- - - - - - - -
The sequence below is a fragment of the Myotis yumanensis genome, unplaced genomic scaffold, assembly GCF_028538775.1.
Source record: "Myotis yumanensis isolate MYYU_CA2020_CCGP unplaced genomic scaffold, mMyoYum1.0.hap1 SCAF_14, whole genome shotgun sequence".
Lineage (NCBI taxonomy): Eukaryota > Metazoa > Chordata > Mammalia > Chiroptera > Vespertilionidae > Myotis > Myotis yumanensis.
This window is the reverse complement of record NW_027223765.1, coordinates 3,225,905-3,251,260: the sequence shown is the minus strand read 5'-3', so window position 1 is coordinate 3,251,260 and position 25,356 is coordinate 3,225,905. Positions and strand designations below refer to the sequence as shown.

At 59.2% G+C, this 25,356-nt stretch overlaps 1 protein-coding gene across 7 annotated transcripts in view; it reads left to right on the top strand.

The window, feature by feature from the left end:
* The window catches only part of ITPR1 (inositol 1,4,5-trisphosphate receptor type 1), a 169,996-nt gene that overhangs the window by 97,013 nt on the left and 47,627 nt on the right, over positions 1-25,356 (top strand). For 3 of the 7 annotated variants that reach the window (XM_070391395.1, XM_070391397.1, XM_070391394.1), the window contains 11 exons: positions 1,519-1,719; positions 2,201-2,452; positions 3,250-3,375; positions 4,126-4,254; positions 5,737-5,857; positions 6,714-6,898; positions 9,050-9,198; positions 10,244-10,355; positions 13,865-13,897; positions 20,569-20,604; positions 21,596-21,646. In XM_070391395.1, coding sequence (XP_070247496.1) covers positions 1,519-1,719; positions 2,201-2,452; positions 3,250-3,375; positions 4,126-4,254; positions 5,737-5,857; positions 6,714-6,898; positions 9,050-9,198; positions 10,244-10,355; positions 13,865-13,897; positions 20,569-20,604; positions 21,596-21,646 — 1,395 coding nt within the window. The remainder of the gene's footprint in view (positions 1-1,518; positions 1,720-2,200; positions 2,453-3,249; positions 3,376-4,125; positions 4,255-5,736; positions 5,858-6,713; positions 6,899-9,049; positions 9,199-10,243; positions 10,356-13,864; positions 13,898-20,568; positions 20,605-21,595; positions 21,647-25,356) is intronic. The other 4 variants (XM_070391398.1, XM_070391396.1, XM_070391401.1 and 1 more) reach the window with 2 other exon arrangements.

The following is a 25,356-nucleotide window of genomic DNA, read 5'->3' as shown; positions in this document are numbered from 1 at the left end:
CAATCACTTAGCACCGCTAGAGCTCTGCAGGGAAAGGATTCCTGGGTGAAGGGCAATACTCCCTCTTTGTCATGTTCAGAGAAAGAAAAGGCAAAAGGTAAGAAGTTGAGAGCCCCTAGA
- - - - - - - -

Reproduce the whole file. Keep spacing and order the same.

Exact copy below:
The sequence below is a fragment of the Myotis yumanensis genome, unplaced genomic scaffold, assembly GCF_028538775.1.
Source record: "Myotis yumanensis isolate MYYU_CA2020_CCGP unplaced genomic scaffold, mMyoYum1.0.hap1 SCAF_14, whole genome shotgun sequence".
Lineage (NCBI taxonomy): Eukaryota > Metazoa > Chordata > Mammalia > Chiroptera > Vespertilionidae > Myotis > Myotis yumanensis.
This window is the reverse complement of record NW_027223765.1, coordinates 3,225,905-3,251,260: the sequence shown is the minus strand read 5'-3', so window position 1 is coordinate 3,251,260 and position 25,356 is coordinate 3,225,905. Positions and strand designations below refer to the sequence as shown.

At 59.2% G+C, this 25,356-nt stretch overlaps 1 protein-coding gene across 7 annotated transcripts in view; it reads left to right on the top strand.

The window, feature by feature from the left end:
* The window catches only part of ITPR1 (inositol 1,4,5-trisphosphate receptor type 1), a 169,996-nt gene that overhangs the window by 97,013 nt on the left and 47,627 nt on the right, over positions 1-25,356 (top strand). For 3 of the 7 annotated variants that reach the window (XM_070391395.1, XM_070391397.1, XM_070391394.1), the window contains 11 exons: positions 1,519-1,719; positions 2,201-2,452; positions 3,250-3,375; positions 4,126-4,254; positions 5,737-5,857; positions 6,714-6,898; positions 9,050-9,198; positions 10,244-10,355; positions 13,865-13,897; positions 20,569-20,604; positions 21,596-21,646. In XM_070391395.1, coding sequence (XP_070247496.1) covers positions 1,519-1,719; positions 2,201-2,452; positions 3,250-3,375; positions 4,126-4,254; positions 5,737-5,857; positions 6,714-6,898; positions 9,050-9,198; positions 10,244-10,355; positions 13,865-13,897; positions 20,569-20,604; positions 21,596-21,646 — 1,395 coding nt within the window. The remainder of the gene's footprint in view (positions 1-1,518; positions 1,720-2,200; positions 2,453-3,249; positions 3,376-4,125; positions 4,255-5,736; positions 5,858-6,713; positions 6,899-9,049; positions 9,199-10,243; positions 10,356-13,864; positions 13,898-20,568; positions 20,605-21,595; positions 21,647-25,356) is intronic. The other 4 variants (XM_070391398.1, XM_070391396.1, XM_070391401.1 and 1 more) reach the window with 2 other exon arrangements.

The following is a 25,356-nucleotide window of genomic DNA, read 5'->3' as shown; positions in this document are numbered from 1 at the left end:
CAATCACTTAGCACCGCTAGAGCTCTGCAGGGAAAGGATTCCTGGGTGAAGGGCAATACTCCCTCTTTGTCATGTTCAGAGAAAGAAAAGGCAAAAGGTAAGAAGTTGAGAGCCCCTAGA